mortgage lending; foreclosures; predatory lending; subprime lending; lending discrimination


Since the early 1990s, there has been a very large growth in mortgages made by so-called subprime lenders, which specialize in lending to borrowers with credit history problems. One reason for concern about this trend is that it has been associated with a large and simultaneous rise in foreclosures, which can entail significant costs not just for those directly affected but also for surrounding neighborhoodsand larger communities. This study usesmultivariate estimations to quantify the impact of subprime lending on neighborhood foreclosure levels. After controlling for neighborhood demographics and economic conditions, the authors find that subprime loans lead to foreclosures at far greater rates than do prime loans. Moreover, subprime lending appears to account for a substantial share of foreclosure activity in high-foreclosure neighborhoods.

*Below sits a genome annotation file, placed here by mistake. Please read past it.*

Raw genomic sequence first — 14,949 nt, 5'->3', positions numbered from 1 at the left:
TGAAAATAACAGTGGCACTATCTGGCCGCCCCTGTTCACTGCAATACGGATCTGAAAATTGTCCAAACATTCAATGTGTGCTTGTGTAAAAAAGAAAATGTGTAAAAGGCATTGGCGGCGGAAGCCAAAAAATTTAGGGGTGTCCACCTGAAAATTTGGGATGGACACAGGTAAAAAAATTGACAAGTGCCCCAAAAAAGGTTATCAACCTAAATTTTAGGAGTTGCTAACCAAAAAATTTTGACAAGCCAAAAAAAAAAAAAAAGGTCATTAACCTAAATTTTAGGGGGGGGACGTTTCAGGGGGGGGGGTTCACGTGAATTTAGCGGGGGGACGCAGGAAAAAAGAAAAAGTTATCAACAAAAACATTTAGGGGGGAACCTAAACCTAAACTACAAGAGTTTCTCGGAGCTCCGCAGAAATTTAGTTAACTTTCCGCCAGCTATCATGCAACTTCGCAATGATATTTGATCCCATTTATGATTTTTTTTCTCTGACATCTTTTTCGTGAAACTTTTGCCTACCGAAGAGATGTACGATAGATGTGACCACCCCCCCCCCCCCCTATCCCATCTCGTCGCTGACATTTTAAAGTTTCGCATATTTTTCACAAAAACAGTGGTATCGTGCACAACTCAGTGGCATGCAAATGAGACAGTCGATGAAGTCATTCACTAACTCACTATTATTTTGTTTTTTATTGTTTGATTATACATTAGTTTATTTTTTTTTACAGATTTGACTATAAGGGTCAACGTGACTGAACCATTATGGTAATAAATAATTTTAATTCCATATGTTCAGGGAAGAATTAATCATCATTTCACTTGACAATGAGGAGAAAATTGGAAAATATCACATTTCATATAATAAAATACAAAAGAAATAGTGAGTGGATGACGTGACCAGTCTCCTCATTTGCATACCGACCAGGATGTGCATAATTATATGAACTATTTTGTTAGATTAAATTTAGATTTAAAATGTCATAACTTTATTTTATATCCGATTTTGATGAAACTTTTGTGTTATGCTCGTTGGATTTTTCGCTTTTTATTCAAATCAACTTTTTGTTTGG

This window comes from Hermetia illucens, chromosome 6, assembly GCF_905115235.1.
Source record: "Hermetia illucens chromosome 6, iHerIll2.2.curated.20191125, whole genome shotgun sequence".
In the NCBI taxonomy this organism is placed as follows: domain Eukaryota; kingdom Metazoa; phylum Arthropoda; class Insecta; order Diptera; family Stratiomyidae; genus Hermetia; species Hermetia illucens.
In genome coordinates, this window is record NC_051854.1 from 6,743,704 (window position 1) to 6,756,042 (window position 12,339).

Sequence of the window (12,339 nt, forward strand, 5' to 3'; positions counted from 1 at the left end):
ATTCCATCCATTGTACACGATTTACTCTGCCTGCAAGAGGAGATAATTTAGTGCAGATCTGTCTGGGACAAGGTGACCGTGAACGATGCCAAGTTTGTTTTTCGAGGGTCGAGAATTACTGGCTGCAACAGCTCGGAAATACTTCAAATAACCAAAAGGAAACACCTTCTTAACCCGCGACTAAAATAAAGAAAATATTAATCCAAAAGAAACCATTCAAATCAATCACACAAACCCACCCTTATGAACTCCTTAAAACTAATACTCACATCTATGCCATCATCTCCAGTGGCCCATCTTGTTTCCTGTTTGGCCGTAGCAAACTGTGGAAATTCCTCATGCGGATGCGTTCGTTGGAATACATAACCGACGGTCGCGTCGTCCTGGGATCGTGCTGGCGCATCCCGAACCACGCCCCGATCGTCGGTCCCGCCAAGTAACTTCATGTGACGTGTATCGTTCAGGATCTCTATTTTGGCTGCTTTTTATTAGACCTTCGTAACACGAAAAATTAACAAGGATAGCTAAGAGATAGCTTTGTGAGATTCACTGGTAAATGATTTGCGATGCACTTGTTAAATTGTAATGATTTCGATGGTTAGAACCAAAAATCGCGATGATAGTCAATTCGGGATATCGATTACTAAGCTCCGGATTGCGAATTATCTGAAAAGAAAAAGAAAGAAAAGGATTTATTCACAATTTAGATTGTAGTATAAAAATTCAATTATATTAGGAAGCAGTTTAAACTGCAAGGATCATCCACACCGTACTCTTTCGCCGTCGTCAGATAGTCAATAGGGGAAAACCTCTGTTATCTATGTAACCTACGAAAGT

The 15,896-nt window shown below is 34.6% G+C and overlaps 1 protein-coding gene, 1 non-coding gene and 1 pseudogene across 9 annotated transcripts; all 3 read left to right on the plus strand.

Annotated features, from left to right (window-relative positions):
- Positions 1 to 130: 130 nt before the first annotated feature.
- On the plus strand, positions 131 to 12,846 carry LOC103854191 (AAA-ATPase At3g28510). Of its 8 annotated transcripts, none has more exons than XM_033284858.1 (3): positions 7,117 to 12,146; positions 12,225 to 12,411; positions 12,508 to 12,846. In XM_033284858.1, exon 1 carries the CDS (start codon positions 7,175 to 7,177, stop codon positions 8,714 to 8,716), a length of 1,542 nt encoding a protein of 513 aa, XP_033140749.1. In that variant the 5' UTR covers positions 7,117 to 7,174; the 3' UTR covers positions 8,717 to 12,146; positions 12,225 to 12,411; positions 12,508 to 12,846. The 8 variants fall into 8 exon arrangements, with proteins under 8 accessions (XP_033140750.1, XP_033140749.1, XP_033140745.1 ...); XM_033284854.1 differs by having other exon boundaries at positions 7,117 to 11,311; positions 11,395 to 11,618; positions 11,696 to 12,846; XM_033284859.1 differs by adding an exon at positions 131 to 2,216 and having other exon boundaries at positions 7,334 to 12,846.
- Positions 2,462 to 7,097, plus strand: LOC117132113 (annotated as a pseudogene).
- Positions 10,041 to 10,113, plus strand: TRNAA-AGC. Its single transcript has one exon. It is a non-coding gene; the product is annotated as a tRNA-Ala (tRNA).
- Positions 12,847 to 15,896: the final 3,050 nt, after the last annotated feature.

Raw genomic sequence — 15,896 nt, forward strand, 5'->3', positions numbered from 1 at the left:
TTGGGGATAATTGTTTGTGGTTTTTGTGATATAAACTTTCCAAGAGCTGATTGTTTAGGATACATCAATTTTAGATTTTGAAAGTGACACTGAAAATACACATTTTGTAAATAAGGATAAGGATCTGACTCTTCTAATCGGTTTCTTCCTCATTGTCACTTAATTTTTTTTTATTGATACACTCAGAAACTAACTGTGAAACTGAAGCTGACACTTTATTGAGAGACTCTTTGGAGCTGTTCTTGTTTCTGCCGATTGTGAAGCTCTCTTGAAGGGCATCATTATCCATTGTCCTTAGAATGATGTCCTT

Original Citation: Immergluck, Dan, and Geoff Smith. "Measuring the Effect of Subprime Lending on Neighborhood Foreclosures: Evidence from Chicago." Urban Affairs Review 40, no. 3 (2005): 362-389.